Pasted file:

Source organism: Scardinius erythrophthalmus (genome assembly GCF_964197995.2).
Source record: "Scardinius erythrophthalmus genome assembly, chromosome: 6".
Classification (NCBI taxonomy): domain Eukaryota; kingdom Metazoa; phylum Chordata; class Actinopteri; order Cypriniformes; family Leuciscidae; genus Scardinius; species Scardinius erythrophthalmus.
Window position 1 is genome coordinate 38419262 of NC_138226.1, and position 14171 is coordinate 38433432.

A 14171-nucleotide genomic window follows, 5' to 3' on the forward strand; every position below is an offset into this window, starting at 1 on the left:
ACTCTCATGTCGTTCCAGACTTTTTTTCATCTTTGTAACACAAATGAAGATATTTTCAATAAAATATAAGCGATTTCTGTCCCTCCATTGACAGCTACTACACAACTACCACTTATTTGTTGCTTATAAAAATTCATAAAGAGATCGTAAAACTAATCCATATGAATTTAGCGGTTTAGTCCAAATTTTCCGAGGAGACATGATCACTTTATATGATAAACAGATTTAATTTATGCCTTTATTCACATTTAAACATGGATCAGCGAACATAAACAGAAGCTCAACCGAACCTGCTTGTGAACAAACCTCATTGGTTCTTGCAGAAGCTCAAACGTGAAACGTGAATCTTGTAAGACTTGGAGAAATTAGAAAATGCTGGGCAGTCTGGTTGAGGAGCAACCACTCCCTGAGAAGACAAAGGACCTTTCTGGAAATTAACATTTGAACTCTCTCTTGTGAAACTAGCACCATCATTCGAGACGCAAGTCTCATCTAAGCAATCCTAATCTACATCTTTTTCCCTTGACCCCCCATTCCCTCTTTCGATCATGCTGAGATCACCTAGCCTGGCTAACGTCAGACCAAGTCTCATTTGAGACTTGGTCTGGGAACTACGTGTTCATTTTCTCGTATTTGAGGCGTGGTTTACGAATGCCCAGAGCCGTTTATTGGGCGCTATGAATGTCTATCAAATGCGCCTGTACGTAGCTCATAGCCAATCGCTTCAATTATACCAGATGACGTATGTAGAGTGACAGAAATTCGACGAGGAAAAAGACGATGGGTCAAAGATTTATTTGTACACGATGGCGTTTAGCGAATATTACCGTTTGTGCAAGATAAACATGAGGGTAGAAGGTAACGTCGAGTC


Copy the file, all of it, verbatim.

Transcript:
Source organism: Scardinius erythrophthalmus (genome assembly GCF_964197995.2).
Source record: "Scardinius erythrophthalmus genome assembly, chromosome: 6".
Classification (NCBI taxonomy): domain Eukaryota; kingdom Metazoa; phylum Chordata; class Actinopteri; order Cypriniformes; family Leuciscidae; genus Scardinius; species Scardinius erythrophthalmus.
Window position 1 is genome coordinate 38419262 of NC_138226.1, and position 14171 is coordinate 38433432.

A 14171-nucleotide genomic window follows, 5' to 3' on the forward strand; every position below is an offset into this window, starting at 1 on the left:
ACTCTCATGTCGTTCCAGACTTTTTTTCATCTTTGTAACACAAATGAAGATATTTTCAATAAAATATAAGCGATTTCTGTCCCTCCATTGACAGCTACTACACAACTACCACTTATTTGTTGCTTATAAAAATTCATAAAGAGATCGTAAAACTAATCCATATGAATTTAGCGGTTTAGTCCAAATTTTCCGAGGAGACATGATCACTTTATATGATAAACAGATTTAATTTATGCCTTTATTCACATTTAAACATGGATCAGCGAACATAAACAGAAGCTCAACCGAACCTGCTTGTGAACAAACCTCATTGGTTCTTGCAGAAGCTCAAACGTGAAACGTGAATCTTGTAAGACTTGGAGAAATTAGAAAATGCTGGGCAGTCTGGTTGAGGAGCAACCACTCCCTGAGAAGACAAAGGACCTTTCTGGAAATTAACATTTGAACTCTCTCTTGTGAAACTAGCACCATCATTCGAGACGCAAGTCTCATCTAAGCAATCCTAATCTACATCTTTTTCCCTTGACCCCCCATTCCCTCTTTCGATCATGCTGAGATCACCTAGCCTGGCTAACGTCAGACCAAGTCTCATTTGAGACTTGGTCTGGGAACTACGTGTTCATTTTCTCGTATTTGAGGCGTGGTTTACGAATGCCCAGAGCCGTTTATTGGGCGCTATGAATGTCTATCAAATGCGCCTGTACGTAGCTCATAGCCAATCGCTTCAATTATACCAGATGACGTATGTAGAGTGACAGAAATTCGACGAGGAAAAAGACGATGGGTCAAAGATTTATTTGTACACGATGGCGTTTAGCGAATATTACCGTTTGTGCAAGATAAACATGAGGGTAGAAGGTAACGTCGAGTC